The study revealed that the Do It Yourself (DIY) strategy was firmly entrenched despite the opening up and diversification of the Saudi Arabian economy. In the oil and fuel industry inbound and outbound transport are the only two functions which are outsourced to any degree. Only 25% of inbound transport is outsourced, while 50% of outbound transport is outsourced the remainder being either entirely managed in-house, or managed in-house with some external assistance. All other logistics functions are managed almost totally in-house including warehousing, inventory management, information management and administration.
This also goes against international trends which see a wide range of supply chain outsourcing models. These can vary from full outsourcing, through to 4PL or lead logistics arrangements to supply chain consulting in combination with internal management. Such an approach has shown its value in improving service levels as the resources available to, and capabilities of a company are significantly enhanced both regionally and globally.
Further exacerbating the poor outcomes of a DIY strategy is that all self improvement initiatives taken on by companies are almost entirely internally driven. While companies indicated that they had initiated improvements to several functions in their supply chains, improvement to warehousing were 100% internally driven, inventory management 75%, outbound transport 67%, information management 67%, and administrative costs 75% internally driven.
In light of a self-confessed skills shortage, it is reasonable to believe that such initiatives would have little chance of achieving success. This proved to be true when respondents were questioned about the outcomes of such initiatives in terms of cost reduction and service levels. Two thirds of the respondents saw a minimal cost reduction of between 5 10% only, with one third achieving less than a 5% reduction. In terms of service levels a third experience a 5% improvement, a third between 5-10% and a third between 11-15%. Such low levels of success are indicative of the inefficiencies of a DIY strategy, particularly when undertaken during a serious skills shortage, and in a fast changing and globalising world.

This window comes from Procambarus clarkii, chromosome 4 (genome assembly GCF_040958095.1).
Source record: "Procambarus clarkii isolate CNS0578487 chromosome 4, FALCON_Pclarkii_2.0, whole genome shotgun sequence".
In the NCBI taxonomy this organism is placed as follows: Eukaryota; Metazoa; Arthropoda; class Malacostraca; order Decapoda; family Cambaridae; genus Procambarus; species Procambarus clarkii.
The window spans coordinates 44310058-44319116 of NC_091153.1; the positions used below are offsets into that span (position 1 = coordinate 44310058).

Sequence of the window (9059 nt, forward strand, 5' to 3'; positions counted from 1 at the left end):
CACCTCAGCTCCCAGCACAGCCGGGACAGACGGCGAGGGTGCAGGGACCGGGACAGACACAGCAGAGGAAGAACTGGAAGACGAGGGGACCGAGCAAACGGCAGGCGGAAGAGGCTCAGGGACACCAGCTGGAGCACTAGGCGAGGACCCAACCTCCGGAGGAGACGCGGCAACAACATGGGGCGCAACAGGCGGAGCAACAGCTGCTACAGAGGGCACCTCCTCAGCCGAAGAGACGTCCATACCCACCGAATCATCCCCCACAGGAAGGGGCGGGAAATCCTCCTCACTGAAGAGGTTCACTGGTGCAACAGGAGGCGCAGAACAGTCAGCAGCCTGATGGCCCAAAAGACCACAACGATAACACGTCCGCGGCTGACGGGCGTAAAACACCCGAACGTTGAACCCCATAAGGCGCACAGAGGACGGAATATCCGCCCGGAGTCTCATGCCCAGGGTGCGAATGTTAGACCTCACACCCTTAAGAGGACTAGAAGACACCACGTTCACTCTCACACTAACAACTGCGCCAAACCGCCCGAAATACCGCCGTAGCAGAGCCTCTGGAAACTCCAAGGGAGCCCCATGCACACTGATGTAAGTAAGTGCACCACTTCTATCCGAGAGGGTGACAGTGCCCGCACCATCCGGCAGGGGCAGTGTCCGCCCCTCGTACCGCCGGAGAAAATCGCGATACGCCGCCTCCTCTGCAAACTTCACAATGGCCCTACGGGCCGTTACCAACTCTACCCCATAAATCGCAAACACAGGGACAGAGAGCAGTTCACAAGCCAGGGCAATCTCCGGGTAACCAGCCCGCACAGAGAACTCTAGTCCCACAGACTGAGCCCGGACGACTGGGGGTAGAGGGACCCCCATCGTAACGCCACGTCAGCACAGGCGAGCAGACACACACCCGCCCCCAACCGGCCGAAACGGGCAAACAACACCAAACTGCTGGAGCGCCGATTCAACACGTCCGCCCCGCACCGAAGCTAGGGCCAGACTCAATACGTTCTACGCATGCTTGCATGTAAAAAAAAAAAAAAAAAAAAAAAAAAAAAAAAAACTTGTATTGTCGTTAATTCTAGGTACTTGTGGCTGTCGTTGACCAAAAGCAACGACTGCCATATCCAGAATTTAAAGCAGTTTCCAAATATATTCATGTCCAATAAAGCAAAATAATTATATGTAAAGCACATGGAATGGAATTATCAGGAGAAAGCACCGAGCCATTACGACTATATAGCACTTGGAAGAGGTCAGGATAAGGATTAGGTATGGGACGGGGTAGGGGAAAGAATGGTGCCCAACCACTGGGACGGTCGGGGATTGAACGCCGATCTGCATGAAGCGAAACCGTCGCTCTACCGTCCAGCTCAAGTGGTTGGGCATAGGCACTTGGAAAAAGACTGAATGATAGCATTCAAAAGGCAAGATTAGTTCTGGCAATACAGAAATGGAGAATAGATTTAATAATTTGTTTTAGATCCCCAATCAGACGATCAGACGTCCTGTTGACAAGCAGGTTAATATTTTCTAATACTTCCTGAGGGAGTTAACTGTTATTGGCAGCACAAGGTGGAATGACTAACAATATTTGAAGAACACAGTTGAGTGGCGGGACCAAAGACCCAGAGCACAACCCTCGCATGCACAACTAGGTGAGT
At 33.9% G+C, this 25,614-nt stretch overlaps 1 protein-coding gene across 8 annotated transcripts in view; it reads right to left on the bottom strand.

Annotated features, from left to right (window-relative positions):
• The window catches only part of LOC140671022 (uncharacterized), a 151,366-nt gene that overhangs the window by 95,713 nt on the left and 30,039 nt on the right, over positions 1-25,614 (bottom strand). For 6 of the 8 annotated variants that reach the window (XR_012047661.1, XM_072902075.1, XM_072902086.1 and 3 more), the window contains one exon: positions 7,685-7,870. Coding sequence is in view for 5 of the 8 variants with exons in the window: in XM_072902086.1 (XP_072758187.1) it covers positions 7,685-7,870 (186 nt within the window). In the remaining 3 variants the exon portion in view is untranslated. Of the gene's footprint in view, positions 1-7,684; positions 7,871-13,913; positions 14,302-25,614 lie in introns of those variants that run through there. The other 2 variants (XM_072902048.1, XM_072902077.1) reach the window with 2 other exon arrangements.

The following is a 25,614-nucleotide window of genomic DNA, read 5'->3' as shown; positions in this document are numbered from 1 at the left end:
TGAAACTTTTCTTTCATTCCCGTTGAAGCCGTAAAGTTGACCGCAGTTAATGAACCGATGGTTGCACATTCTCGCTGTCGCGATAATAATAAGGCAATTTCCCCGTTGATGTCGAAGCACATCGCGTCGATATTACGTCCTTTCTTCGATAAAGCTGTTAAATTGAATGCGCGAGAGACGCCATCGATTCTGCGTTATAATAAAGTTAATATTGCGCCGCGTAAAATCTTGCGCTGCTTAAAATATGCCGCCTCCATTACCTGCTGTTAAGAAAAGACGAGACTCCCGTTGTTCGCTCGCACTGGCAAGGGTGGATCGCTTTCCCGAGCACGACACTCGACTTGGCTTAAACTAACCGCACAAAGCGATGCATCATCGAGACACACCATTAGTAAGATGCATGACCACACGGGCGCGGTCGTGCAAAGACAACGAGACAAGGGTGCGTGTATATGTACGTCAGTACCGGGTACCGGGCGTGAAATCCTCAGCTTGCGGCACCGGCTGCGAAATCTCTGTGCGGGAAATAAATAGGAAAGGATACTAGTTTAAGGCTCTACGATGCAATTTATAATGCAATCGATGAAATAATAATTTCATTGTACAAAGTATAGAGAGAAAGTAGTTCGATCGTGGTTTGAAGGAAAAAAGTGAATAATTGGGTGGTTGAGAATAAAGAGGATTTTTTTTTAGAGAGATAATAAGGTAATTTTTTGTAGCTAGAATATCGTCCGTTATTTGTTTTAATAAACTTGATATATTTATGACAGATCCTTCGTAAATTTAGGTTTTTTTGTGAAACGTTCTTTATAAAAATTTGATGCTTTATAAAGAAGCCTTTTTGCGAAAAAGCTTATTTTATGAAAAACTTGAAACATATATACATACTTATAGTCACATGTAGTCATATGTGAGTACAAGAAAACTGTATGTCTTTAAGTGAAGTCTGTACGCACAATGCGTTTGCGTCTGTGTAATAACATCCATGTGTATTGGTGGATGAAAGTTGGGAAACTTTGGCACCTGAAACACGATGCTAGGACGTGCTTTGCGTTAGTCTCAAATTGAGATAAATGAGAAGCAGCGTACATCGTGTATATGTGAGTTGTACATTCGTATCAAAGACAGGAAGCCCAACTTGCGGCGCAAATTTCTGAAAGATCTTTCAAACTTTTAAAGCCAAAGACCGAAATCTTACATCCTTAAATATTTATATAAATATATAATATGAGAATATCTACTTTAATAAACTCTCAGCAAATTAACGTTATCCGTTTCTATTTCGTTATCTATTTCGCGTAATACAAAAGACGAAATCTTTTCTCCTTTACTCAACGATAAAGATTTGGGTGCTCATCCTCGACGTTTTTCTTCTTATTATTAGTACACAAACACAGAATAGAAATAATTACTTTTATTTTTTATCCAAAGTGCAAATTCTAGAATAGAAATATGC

Giving further clear indication of the disconnect between simply recognising the increasing importance of supply chain management and actually implementing necessary actions, was the outcome of a question about costing. When asked what the cost of their supply chain was, an unbelievable 25% of companies in the oil and fuel industry did not know. A further 25% of companies believed it to be less than 5% of their turnover, while 50% indicated it to be between 10 and 15%.
These oil and fuel companies then went on to state that the greatest contributors to their supply chain costs were inbound transportation and outbound distribution costs. Considering that these are the only two functions which are outsourced by this industry, it is not surprising they would be considered their highest costs. Since the remainder of their supply chain functions are managed internally the monetary costs of these functions may appear less on the income statement, however the ultimate cost to their service levels, flexibility and visibility by keeping them in-house is likely to be higher than those which are outsourced.
While companies in the oil and fuel industry may recognise the value of supply chain and logistics management strategies to their success, the results of the survey highlight several deficiencies in their actual activities and practices. Support of supply chain management must be given from all of those in senior management positions. Of particular importance is a concerted move away from the current tendency to follow the clearly ineffective DIY strategy. It is only through addressing the issues highlighted by SCIR 2008 that companies in the oil and fuel industry will be able to gain strategic competitive advantage, said HSCS general manager Husam S. Al-Saleh.
About Hala Supply Chain Services:
Hala Supply Chain Services offers services including warehousing, physical distribution and transportation, route optimisation, clearing and forwarding information systems, consulting, supply chain management and insourcing in all the areas of the supply chain, from the manufacturer to the consumer.